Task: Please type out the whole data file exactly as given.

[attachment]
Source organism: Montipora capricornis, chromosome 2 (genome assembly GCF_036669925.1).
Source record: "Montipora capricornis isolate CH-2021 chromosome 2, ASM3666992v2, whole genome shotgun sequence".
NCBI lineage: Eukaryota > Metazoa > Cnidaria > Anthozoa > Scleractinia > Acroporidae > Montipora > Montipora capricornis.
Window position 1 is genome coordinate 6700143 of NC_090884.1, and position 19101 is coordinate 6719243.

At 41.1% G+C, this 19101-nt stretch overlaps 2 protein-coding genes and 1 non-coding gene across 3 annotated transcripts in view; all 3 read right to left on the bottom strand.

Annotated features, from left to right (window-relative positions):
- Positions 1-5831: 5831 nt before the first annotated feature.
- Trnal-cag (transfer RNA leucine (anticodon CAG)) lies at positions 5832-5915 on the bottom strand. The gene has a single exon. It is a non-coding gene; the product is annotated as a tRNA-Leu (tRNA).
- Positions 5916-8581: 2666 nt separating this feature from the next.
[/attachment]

Source organism: Montipora capricornis, chromosome 2 (genome assembly GCF_036669925.1).
Source record: "Montipora capricornis isolate CH-2021 chromosome 2, ASM3666992v2, whole genome shotgun sequence".
NCBI lineage: Eukaryota > Metazoa > Cnidaria > Anthozoa > Scleractinia > Acroporidae > Montipora > Montipora capricornis.
Window position 1 is genome coordinate 6700143 of NC_090884.1, and position 19101 is coordinate 6719243.

At 41.1% G+C, this 19101-nt stretch overlaps 2 protein-coding genes and 1 non-coding gene across 3 annotated transcripts in view; all 3 read right to left on the bottom strand.

Annotated features, from left to right (window-relative positions):
- Positions 1-5831: 5831 nt before the first annotated feature.
- Trnal-cag (transfer RNA leucine (anticodon CAG)) lies at positions 5832-5915 on the bottom strand. The gene has a single exon. It is a non-coding gene; the product is annotated as a tRNA-Leu (tRNA).
- Positions 5916-8581: 2666 nt separating this feature from the next.